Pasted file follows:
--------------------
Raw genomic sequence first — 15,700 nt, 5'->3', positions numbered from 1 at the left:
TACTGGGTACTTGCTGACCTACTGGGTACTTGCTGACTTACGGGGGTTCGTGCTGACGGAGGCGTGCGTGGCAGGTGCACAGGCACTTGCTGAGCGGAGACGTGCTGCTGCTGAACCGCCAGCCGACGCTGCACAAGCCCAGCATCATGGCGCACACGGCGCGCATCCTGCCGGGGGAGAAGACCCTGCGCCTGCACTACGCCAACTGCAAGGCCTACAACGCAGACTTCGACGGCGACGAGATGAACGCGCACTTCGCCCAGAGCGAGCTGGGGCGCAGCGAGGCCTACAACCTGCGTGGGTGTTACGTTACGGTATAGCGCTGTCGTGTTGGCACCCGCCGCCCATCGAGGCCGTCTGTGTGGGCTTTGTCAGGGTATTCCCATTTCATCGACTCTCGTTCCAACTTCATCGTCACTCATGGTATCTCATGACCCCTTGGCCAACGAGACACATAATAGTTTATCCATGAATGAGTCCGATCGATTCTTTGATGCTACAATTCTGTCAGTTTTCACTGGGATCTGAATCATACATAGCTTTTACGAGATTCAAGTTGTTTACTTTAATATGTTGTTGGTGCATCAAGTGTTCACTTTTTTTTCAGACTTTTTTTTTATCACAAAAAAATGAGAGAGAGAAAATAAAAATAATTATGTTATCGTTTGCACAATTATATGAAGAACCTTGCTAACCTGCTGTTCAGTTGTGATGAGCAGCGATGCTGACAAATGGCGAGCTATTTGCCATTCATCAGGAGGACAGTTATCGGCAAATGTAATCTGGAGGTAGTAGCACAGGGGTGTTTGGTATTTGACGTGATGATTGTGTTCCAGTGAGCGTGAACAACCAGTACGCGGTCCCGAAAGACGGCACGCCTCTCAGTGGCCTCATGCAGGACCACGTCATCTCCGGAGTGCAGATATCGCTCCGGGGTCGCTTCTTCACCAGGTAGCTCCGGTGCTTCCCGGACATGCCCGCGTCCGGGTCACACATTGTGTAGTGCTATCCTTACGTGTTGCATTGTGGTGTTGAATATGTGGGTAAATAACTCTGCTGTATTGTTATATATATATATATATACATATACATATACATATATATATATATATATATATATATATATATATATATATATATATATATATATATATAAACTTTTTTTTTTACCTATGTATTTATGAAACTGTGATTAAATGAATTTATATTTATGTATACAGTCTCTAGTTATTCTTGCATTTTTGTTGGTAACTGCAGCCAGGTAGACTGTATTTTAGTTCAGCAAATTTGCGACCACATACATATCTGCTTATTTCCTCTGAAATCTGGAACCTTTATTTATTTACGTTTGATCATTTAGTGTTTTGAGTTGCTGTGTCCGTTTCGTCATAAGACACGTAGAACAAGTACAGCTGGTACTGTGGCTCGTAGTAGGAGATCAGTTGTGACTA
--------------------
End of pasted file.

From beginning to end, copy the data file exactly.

Raw genomic sequence first — 15,700 nt, 5'->3', positions numbered from 1 at the left:
TACTGGGTACTTGCTGACCTACTGGGTACTTGCTGACTTACGGGGGTTCGTGCTGACGGAGGCGTGCGTGGCAGGTGCACAGGCACTTGCTGAGCGGAGACGTGCTGCTGCTGAACCGCCAGCCGACGCTGCACAAGCCCAGCATCATGGCGCACACGGCGCGCATCCTGCCGGGGGAGAAGACCCTGCGCCTGCACTACGCCAACTGCAAGGCCTACAACGCAGACTTCGACGGCGACGAGATGAACGCGCACTTCGCCCAGAGCGAGCTGGGGCGCAGCGAGGCCTACAACCTGCGTGGGTGTTACGTTACGGTATAGCGCTGTCGTGTTGGCACCCGCCGCCCATCGAGGCCGTCTGTGTGGGCTTTGTCAGGGTATTCCCATTTCATCGACTCTCGTTCCAACTTCATCGTCACTCATGGTATCTCATGACCCCTTGGCCAACGAGACACATAATAGTTTATCCATGAATGAGTCCGATCGATTCTTTGATGCTACAATTCTGTCAGTTTTCACTGGGATCTGAATCATACATAGCTTTTACGAGATTCAAGTTGTTTACTTTAATATGTTGTTGGTGCATCAAGTGTTCACTTTTTTTTCAGACTTTTTTTTTATCACAAAAAAATGAGAGAGAGAAAATAAAAATAATTATGTTATCGTTTGCACAATTATATGAAGAACCTTGCTAACCTGCTGTTCAGTTGTGATGAGCAGCGATGCTGACAAATGGCGAGCTATTTGCCATTCATCAGGAGGACAGTTATCGGCAAATGTAATCTGGAGGTAGTAGCACAGGGGTGTTTGGTATTTGACGTGATGATTGTGTTCCAGTGAGCGTGAACAACCAGTACGCGGTCCCGAAAGACGGCACGCCTCTCAGTGGCCTCATGCAGGACCACGTCATCTCCGGAGTGCAGATATCGCTCCGGGGTCGCTTCTTCACCAGGTAGCTCCGGTGCTTCCCGGACATGCCCGCGTCCGGGTCACACATTGTGTAGTGCTATCCTTACGTGTTGCATTGTGGTGTTGAATATGTGGGTAAATAACTCTGCTGTATTGTTATATATATATATATATACATATACATATACATATATATATATATATATATATATATATATATATATATATATATATATATATATATATAAACTTTTTTTTTTACCTATGTATTTATGAAACTGTGATTAAATGAATTTATATTTATGTATACAGTCTCTAGTTATTCTTGCATTTTTGTTGGTAACTGCAGCCAGGTAGACTGTATTTTAGTTCAGCAAATTTGCGACCACATACATATCTGCTTATTTCCTCTGAAATCTGGAACCTTTATTTATTTACGTTTGATCATTTAGTGTTTTGAGTTGCTGTGTCCGTTTCGTCATAAGACACGTAGAACAAGTACAGCTGGTACTGTGGCTCGTAGTAGGAGATCAGTTGTGACTA